There’s perhaps no better and more affordable way to add interest to your home’s exterior than by giving it a fresh new coat of paint. Whether it’s time to try a new color, or apply a fresh coat of the same, an exterior painting project will help protect your home’s siding and trim from the elements. In this video, we’ll show you the basics of priming, caulking and painting your home’s exterior siding.
Place a drop cloth below where you will be painting to protect surfaces, plants, etc.
Apply the primer to the surface using either a paint brush, a roller or a sprayer. If using a latex primer, make sure it is between 50-degres and 90-degrees Fahrenheit. Allow the primer to dry.
Use a quality exterior caulk to seal cracks and gaps in the siding, and between siding and trim.
If you have more than one can of paint, combine them into one bucket for color consistency.
Paint a small area and dry overnight. Test to see if the paint is adhering to the primer by placing a piece of painter’s tape on it. Peel it of after a few minutes. If paint comes off, you’ll need to sand and rinse the surface before painting.
Apply one coat and let it dry overnight. Check the coat and apply a second coat if needed.
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In our first video on “How to Paint a House – Exterior Paint Preparation” we discussed the importance of properly preparing the surface before we start painting. Now comes the fun part … seeing it all come together with a fresh coat of paint. And in our case, a fresh new color. But while you may have thought the prep stage was behind us, there are two more important prep steps before we begin applying paint. Priming and caulking.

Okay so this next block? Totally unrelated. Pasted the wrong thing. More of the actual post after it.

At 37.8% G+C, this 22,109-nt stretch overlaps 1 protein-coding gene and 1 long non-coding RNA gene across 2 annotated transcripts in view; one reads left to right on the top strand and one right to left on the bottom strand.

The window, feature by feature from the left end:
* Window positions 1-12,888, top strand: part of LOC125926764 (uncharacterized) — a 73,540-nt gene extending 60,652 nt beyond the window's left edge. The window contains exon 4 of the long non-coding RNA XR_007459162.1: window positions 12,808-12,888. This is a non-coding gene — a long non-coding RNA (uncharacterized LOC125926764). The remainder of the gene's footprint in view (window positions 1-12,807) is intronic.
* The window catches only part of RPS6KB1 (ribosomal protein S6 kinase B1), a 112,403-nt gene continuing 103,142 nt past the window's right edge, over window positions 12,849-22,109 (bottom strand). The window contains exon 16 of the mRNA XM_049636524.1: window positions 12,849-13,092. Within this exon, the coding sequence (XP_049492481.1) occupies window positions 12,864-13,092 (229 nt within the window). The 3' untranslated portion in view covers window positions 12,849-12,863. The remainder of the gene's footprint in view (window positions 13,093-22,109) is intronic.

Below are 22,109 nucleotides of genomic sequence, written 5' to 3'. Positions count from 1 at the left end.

In this second video in our “Exterior Painting” two-part series, we’ll discuss the importance of priming or spot priming our surface before we start painting. We’ll also show where you should caulk to keep the moisture out. Then, we’ll demonstrate some painting techniques used by the pros that will help you achieve the best finish possible.
So let’s get started.
Priming is one of the most important steps in exterior painting. There’s just no “substitute” for a good priming. In fact, that’s actually a good way to remember all the benefits of priming … by remembering the word SUB, as in substitute. It’s an acronym for Sealing, Unifying and Bonding. First, a good primer coat Seals the surface that you’ve worked so hard to prepare. Next, it Unifies the substrate, including any bare wood, the previous coat of paint, as well as any patches in the substrate, such as wood filler, so the final coat will go on evenly. And finally, it Bonds the prepared substrate to the final coat, which ensures good adhesion. This bond between the undercoat and the finish coat is largely what’s responsible for protecting your house from damage that can be brought on by the elements, including rain, sun and wind.
Since our final coat will be light green in color, we’ve selected an all- purpose interior and exterior latex primer. We also had our local independent home improvement retailer tint it to a shade that’s very close to the color of our final coat. This will help us apply a consistent color, and might even allow us to get by with one finish coat instead of two. We’ll have to wait to determine that after we apply the first coat of paint.